Leslie Means: Yup.

Bjork Ostrom: Then, you have the chance to review it and publish it. Is that the general process for how that works?

Leslie Means: Yes. Yup, exactly. Mm-hmm (affirmative).

Bjork Ostrom: How do you decide what goes out when?

Leslie Means: So then, we do a weekly schedule every Thursday, so I get to do that this week, and we usually do three to five articles per day. Actually, no. It’s more now about three articles per day, and I will just decide. It’s funny. Now, I know exactly what our readers want to read and what won’t do as well, so it’s actually easier to go through the content. Then, we also are trying to stay up on timely content as well. When I left news, I said I would never do it again, and now, of course, I’m doing it again because some of the timely …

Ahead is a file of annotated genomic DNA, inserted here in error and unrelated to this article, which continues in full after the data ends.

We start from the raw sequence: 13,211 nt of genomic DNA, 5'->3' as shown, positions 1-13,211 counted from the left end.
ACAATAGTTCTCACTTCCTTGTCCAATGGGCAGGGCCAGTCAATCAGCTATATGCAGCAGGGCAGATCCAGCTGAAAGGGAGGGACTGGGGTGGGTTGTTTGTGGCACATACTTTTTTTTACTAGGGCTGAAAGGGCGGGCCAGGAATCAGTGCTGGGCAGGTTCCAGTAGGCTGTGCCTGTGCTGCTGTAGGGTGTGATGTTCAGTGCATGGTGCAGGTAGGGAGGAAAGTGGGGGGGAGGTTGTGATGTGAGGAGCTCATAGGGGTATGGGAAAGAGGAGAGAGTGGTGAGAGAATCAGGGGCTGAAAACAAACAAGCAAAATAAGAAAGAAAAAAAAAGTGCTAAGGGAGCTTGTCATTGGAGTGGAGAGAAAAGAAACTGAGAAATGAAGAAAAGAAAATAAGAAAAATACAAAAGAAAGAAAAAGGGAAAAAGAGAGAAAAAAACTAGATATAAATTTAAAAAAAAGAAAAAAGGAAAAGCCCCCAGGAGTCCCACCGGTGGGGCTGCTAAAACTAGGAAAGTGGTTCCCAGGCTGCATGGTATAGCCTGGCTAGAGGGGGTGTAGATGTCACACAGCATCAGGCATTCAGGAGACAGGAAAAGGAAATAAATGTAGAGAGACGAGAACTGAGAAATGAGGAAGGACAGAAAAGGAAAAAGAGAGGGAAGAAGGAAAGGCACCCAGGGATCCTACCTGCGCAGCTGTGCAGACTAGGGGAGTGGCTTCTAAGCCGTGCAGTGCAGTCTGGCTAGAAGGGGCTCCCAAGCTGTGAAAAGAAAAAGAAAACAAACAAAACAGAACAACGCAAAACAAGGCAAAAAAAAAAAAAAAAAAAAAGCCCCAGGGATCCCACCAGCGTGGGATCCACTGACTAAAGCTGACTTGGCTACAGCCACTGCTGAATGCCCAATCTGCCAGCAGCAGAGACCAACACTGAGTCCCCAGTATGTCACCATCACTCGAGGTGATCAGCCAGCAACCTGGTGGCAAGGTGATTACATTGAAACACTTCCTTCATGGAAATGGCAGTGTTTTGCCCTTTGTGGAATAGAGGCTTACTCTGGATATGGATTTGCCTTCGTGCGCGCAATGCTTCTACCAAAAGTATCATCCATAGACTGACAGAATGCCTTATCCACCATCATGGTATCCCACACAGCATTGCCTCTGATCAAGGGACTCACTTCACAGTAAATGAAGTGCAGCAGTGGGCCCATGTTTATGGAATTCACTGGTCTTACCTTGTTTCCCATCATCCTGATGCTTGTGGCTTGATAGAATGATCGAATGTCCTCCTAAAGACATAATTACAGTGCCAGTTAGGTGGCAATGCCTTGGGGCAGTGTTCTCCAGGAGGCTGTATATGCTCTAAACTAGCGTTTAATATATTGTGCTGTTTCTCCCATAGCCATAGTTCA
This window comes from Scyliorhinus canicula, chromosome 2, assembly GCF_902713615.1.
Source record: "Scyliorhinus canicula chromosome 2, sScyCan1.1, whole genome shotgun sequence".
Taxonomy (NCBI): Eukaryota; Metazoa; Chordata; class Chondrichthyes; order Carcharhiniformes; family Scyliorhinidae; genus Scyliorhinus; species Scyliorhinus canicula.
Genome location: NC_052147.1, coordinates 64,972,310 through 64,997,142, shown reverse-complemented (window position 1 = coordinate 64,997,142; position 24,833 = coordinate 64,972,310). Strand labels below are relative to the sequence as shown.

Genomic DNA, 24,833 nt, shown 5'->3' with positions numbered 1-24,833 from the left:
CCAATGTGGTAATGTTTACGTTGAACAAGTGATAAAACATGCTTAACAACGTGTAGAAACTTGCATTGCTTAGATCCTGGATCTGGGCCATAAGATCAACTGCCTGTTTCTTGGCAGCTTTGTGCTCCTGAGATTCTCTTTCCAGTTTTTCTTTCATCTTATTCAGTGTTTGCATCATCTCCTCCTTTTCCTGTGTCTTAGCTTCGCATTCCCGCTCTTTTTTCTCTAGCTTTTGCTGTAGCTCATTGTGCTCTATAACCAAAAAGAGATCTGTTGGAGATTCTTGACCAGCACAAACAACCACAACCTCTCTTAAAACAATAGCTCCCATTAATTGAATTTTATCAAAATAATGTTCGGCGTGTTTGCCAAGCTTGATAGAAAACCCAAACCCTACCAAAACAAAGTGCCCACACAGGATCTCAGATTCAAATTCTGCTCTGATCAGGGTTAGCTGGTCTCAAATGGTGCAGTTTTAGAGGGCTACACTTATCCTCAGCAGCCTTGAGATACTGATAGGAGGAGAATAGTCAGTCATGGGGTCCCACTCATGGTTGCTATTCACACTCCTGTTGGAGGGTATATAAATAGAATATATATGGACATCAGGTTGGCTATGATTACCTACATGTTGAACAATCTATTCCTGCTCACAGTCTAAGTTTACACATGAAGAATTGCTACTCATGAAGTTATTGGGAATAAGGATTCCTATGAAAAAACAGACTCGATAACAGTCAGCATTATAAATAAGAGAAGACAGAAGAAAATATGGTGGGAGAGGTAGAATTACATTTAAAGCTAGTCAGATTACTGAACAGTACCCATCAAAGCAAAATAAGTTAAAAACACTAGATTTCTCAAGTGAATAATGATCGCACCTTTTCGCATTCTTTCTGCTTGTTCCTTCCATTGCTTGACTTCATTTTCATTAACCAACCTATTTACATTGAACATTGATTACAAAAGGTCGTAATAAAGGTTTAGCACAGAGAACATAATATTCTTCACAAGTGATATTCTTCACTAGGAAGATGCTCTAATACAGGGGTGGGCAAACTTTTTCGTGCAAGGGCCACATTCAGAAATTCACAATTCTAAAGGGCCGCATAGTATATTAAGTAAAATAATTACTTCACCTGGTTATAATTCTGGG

Bjork Ostrom: Sure. A version of it. Yeah.

Leslie Means: Yeah, but we always do it more of an opinion piece than the hot topic click-bait kind of stuff.

Bjork Ostrom: Sure.

Leslie Means: That’s not really our thing.

Bjork Ostrom: Mm-hmm (affirmative). Mm-hmm (affirmative). Yeah.

Leslie Means: We’ll probably have a handful of those timely articles per week too.

Bjork Ostrom: Sure. Relating to current events or something that’s happening in the news as opposed to, “This mom opened her fridge, and you would never guess what she saw next?”

Leslie Means: Oh gosh, exactly. That kind of stuff.

Bjork Ostrom: Yeah?

Leslie Means: Yeah. No.